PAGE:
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Columnists

Don't give up the ghost

James Cary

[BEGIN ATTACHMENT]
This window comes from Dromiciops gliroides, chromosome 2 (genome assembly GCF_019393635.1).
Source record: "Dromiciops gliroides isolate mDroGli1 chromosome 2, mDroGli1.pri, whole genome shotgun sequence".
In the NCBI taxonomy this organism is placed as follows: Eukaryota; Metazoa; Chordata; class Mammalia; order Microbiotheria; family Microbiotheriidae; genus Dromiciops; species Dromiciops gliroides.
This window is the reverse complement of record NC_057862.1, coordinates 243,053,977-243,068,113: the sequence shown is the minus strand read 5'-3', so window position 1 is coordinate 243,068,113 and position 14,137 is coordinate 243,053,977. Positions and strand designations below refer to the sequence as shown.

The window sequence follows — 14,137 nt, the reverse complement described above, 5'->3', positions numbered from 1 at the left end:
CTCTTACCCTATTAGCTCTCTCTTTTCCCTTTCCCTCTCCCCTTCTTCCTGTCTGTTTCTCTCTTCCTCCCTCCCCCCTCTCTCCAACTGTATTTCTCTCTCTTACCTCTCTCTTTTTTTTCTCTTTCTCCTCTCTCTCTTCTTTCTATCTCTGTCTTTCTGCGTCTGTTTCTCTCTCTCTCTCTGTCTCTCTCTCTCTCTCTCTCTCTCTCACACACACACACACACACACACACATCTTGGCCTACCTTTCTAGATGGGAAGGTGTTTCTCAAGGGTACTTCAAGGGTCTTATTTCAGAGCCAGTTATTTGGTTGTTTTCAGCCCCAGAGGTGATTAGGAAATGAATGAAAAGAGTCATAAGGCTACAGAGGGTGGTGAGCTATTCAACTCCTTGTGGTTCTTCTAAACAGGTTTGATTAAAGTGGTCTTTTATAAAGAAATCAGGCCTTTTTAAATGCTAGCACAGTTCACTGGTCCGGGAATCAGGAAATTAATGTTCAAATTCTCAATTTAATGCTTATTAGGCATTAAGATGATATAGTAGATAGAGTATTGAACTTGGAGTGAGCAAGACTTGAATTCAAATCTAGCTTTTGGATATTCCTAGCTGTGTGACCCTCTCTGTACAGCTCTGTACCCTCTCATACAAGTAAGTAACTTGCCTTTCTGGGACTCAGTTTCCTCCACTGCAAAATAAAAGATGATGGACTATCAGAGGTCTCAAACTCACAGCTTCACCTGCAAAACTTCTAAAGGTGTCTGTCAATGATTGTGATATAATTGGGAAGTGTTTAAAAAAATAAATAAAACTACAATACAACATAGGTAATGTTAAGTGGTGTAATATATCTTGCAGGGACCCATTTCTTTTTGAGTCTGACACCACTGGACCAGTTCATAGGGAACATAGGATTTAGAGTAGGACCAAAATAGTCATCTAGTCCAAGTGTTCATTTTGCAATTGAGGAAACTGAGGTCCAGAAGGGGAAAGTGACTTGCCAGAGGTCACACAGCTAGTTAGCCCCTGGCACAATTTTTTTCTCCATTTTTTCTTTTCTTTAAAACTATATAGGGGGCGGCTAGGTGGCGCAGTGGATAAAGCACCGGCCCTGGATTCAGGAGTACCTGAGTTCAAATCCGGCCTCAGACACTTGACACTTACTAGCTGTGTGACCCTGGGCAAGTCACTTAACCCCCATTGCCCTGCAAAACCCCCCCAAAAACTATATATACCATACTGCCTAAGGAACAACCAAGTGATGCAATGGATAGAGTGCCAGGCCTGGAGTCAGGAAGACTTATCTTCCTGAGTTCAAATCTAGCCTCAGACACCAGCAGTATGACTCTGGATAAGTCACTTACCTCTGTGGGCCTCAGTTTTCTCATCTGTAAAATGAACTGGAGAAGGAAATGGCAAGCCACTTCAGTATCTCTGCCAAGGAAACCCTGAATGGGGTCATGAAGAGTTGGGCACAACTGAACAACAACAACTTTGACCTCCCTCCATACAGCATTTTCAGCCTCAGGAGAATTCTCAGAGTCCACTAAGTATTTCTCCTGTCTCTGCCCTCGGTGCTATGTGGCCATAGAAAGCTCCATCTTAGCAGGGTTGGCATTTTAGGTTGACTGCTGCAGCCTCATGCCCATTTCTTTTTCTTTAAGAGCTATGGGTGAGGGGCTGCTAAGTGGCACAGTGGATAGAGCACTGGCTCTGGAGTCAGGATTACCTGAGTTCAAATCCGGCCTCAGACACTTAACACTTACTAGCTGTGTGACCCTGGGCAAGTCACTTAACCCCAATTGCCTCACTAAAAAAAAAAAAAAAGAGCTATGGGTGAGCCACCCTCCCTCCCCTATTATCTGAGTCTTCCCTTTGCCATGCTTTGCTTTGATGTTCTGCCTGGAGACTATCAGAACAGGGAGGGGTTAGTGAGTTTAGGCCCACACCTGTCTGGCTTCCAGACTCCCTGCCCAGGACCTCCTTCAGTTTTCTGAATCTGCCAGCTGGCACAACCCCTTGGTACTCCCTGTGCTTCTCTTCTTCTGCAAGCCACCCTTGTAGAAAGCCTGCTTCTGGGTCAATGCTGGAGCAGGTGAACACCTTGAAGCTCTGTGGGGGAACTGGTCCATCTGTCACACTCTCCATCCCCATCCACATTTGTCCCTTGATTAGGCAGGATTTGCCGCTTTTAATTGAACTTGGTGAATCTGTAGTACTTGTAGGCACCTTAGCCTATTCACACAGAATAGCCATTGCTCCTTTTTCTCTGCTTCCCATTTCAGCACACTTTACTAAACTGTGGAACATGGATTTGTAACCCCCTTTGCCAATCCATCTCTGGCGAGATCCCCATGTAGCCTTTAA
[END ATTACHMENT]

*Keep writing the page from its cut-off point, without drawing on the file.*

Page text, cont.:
On the eve of a battle, ancient generals have always looked for omens. It often involved unnecessary cruelty to animals, their entrails removed and examined purely out of curiosity. It always looks a bit pitiful because we know that superstition is, at best, nonsense. The appearance of a comet or a disembowelled sparrow doth not a victory portend. Few warrior kings look more wretched than Saul. Staring down the barrel of a defeat at the hands of the Philistines, he sought a medium so that he could find out what was in store for him. His men recommended a witch with excellent reviews in Endor. So that's where Saul went. Let's think about this. Saul, the King of Israel, is about to consult a witch, a crime punishable by death. Such is his desperation. What's even more pathetic is that he wants to talk with sadly departed Samuel, the prophet who's been wagging his finger at Saul for much of his life for disobeying the Lord at a key moment. One might think Saul has been treated a little harshly, but when you consider that Saul is the kind of guy who will consult a forbidden witch in order to talk to a prophet of the Lord, we can see that this is someone with poor judgment. We all know that superstition is nonsense, don't we? There's no way the Bible would show anyone communing with the dead, is there? It's hard to tell whether the Witch shrieked when the ghostly spirit of Samuel really did rise from the ground. We like to think it's because this trick didn't normally work. Samuel is really crotchety, wanting to know when he's been hauled up. He doesn't seem in the least bit surprised at what Saul has done. Saul, bold as you like, asks for advice on the Philistines. Samuel's not helping, but (if you don't want to know the result, look away now) does say that he'll be seeing Saul and his sons in Sheol tomorrow. It has to be one of the all time greatest scenes in the Old Testament. Partly comic, partly tragic, wholly bizarre, with shades of Game of Thrones. Why do we never tell that story? In decades of being a Christian, I've almost never heard it even mentioned in a sermon. The story as met the same fate as a number of other seemingly impossible incidents in that pop up in scripture, like the sun stopping in the sky for a whole day in Joshua 10. You don't often hear about the Sun being moved around again in 2 Kings 20 when Isaiah wants to shift a shadow. Our Easter services normally don't mention Matthew 27:52-53 when bodies rose up and of graves and ambled into Jerusalem. Then there's Balaam's talking donkey, not to mention the miracles of Jesus. We live in a culture which doesn't just use science, but worships it. Journalists hang on every press release churned out from research labs. Our GPs have become the new parish priests. And any acknowledgement of the miraculous or the divine is sneered at or patronised in the press or TV panel games. Do we really want to dig our heels in or would we rather laugh along with the cool kids at some of the quaint oddities of the Bible? Let's dig in. For a start, if you believe in transcendent God who made the world and everything in it, why wouldn't you believe that he could - and would - suspend the laws of physics to teach us a lesson and keep things interesting? There's no getting away from the fact that the Bible is chock full of miracles, signs and wonders which are not passed off as mysterious and mythical, but real. Balaam knew that donkeys didn't talk. That's why it was miraculous. That's why it's interesting. That's why it's in the Bible. To assume that there's no way it could have happened is to make a leap of faith into rationalism, which is every bit as circular in its logic as Christianity. As you'd expect, GK Chesterton put it rather neatly in his masterpiece Orthodoxy when he wrote 'If I say "a peasant saw a ghost," I am told, "But peasants are so credulous." If I ask, "Why credulous?" the only answer is that they see ghosts.' Did Saul see the ghost of Samuel? He certainly did. And we should retell these stories because they have power - not just because people wish they were true, but because they are.